He left band life when he got to college and discovered
the beauty of playing solo classical guitar.
It became his major and he went on to earn a master’s degree in guitar performance. He was so successful, he turned professional, teaching, recording, touring the world and playing such legendary venues as Carnegie Hall.
But in the early 1990s, after playing professionally
for nearly 20 years, the lifestyle had begun to wear on him. Having felt he’d accomplished everything he could, he packed up his guitar and searched for a different path in life, something that would allow him to feel that his hearing loss wasn’t such a novelty for those meeting him.
|“Thanks to the Internet, I can record a piece at 5 o’clock in the morning when I get up, link to it on a discussion board, and by the time I get home from work, people all over the world will have chimed in and told me what they think. How cool is that?”
He decided to follow the growing computer trend and began working with Gallaudet University
on technology and digital communications.
Looking back, he realizes what a fortunate
decision it was.
“Deaf people are the ultimate consumers of digital
content. We were using the Internet much before everyone else,” he said. “I backed the right horse.”
Mokotoff remembers giving a lecture in 1994 to the Maryland State Association of the Deaf and telling the audience they should really pay attention to this new thing called the World Wide Web. He gave examples of how it could change their lives.
“You won’t have to go into the car dealership anymore or do this fax stuff. You’ll be able to do your research online,” he recalls saying. “How ’bout that?”
Not only was Gallaudet at the forefront of Internet technology, but also it was one of the first campuses to use email extensively. It was also a prime community to explore what would eventually become texting. Mokotoff was in the middle of it all.
“We had two-way pagers before anyone even dreamed of texting on a hand-held phone,” he said. “When I had been at NIH a while, I went back to see the CIO at the time. I walked into his office with a Blackberry and told him everyone’s
going to be using these things. He wasn’t convinced yet.”
Charles Mokotoff performs at St. Alban’s Episcopal Church in D.C.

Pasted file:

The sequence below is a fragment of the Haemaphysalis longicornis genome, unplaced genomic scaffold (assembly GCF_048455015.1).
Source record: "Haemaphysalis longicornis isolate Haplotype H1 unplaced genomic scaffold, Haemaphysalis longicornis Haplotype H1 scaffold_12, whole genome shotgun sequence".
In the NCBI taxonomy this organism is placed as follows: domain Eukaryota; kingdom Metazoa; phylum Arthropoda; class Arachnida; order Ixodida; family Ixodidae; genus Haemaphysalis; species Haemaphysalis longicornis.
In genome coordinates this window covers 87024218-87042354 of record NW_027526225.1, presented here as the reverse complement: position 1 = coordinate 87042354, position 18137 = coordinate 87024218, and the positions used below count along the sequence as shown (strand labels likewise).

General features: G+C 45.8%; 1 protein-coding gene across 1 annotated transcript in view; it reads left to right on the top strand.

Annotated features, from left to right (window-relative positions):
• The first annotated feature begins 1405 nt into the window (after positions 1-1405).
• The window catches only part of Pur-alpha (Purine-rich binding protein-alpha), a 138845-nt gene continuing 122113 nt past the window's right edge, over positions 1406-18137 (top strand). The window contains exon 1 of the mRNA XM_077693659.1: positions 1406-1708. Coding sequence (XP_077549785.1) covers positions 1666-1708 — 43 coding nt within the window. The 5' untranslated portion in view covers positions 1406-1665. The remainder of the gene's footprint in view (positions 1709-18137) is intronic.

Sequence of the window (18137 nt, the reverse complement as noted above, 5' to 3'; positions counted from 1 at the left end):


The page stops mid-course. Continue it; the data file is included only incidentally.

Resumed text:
After Gallaudet, Mokotoff joined NIH to provide
Mac support and soon began working on web projects, intranets, two-way pagers and using the web to replace outdated client server technology. He was on board when the Division of Computer Research and Technology became CIT. He’s been here 15 years and still favors Macs over PCs.
About 5 years ago, when his son was away at summer camp, Mokotoff, a single dad raising two children, ages 12 and 15, realized he was bored.
“There was a big hole there,” he said. “I knew all this music in my head, and there was this one particular piece in my mind that I thought, ‘If I played again I would definitely do that, I could play that piece. I wonder if I can remember it.’”
So he reached into the back of his closet and pulled out his guitar, the same one he’d used all over the world, and started to play.
“Other than having to change the strings, it sounded pretty good, and starting to play again was really an amazing experience,” said Moko-toff, who had played barely a note in more than 15 years. “Technically, I was not that far off. It’s like the bike-riding thing.”
He started uploading to the Internet recordings of himself playing some of his old repertoire in order to get feedback. Everyone who posted
comments kept encouraging him and telling him to start performing again.
Since taking the guitar back up, Mokotoff has played at churches and community centers, at the mansion at Strathmore and with the NIH Philharmonic. He’s done some traveling, but generally only on the Eastern seaboard.
At a recent performance at St. Alban’s Episcopal
Church in the District, he played a concert
that included a three-movement piece by Mozart that he had adapted from a work originally
scored for wind trio, the four-movement Temptation of the Renaissance by Czech composer
Štepán Rak, and music by several Spanish
composers that conjured up, in the small stone church, all the high drama of bullfighting and flamenco dancing. The program made mention
of his hearing loss, but no one would have known had it not said so.
He hugged the instrument close and rocked ever so slightly, sometimes nodding his head to the beat and tapping his foot, but always paying
attention to his left hand as it raced across the neck’s frets. With no amplification, Mokotoff
coaxed a constant swell of sound from the guitar, like an ocean rushing ashore in an ever-changing melodic tempo.
He has several other concert dates coming up and also plans to play a big concert in New York City to celebrate the 20th anniversary of the Americans with Disabilities Act this fall. Mokotoff
likes knowing that his music is inspiring to others with hearing loss and to fellow players who’ve returned to music after years of being away from it. Most of these people may not have found him had it not been for the Internet.
“Many of my best guitar buddies, unfortunately,
don’t live anywhere near me,” he said. “But thanks to the Internet, I can record a piece at 5 o’clock in the morning when I get up, link to it on a discussion board, and by the time I get home from work, people all over the world will have chimed in and told me what they think. How cool is that?”